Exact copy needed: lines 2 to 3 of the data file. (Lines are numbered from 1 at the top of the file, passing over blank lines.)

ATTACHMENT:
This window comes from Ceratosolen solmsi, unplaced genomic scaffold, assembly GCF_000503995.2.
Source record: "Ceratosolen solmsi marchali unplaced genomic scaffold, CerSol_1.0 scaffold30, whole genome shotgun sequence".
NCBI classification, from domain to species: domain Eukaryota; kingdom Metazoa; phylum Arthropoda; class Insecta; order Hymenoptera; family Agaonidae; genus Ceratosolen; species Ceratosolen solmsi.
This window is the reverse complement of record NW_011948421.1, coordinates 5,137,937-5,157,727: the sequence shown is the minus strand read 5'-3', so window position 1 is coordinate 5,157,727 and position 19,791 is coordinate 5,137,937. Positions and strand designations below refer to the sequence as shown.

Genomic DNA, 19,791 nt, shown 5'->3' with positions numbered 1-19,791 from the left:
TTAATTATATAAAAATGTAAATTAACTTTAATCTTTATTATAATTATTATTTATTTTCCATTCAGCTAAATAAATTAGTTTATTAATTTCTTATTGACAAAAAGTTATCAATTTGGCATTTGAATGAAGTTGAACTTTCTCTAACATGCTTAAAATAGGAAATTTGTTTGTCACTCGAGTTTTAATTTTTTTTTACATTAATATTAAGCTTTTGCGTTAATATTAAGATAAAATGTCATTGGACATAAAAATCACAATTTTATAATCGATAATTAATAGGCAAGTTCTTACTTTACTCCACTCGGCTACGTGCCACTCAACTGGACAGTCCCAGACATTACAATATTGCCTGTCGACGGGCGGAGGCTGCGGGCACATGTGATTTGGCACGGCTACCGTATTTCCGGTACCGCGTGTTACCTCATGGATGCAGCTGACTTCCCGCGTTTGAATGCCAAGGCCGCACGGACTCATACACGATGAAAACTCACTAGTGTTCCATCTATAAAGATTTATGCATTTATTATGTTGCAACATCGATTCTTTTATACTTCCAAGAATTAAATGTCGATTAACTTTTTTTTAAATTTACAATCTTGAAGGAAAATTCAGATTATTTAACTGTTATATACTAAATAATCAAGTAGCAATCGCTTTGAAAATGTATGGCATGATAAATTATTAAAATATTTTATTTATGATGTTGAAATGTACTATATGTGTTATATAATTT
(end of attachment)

Source record: "Ceratosolen solmsi marchali unplaced genomic scaffold, CerSol_1.0 scaffold30, whole genome shotgun sequence".
NCBI classification, from domain to species: domain Eukaryota; kingdom Metazoa; phylum Arthropoda; class Insecta; order Hymenoptera; family Agaonidae; genus Ceratosolen; species Ceratosolen solmsi.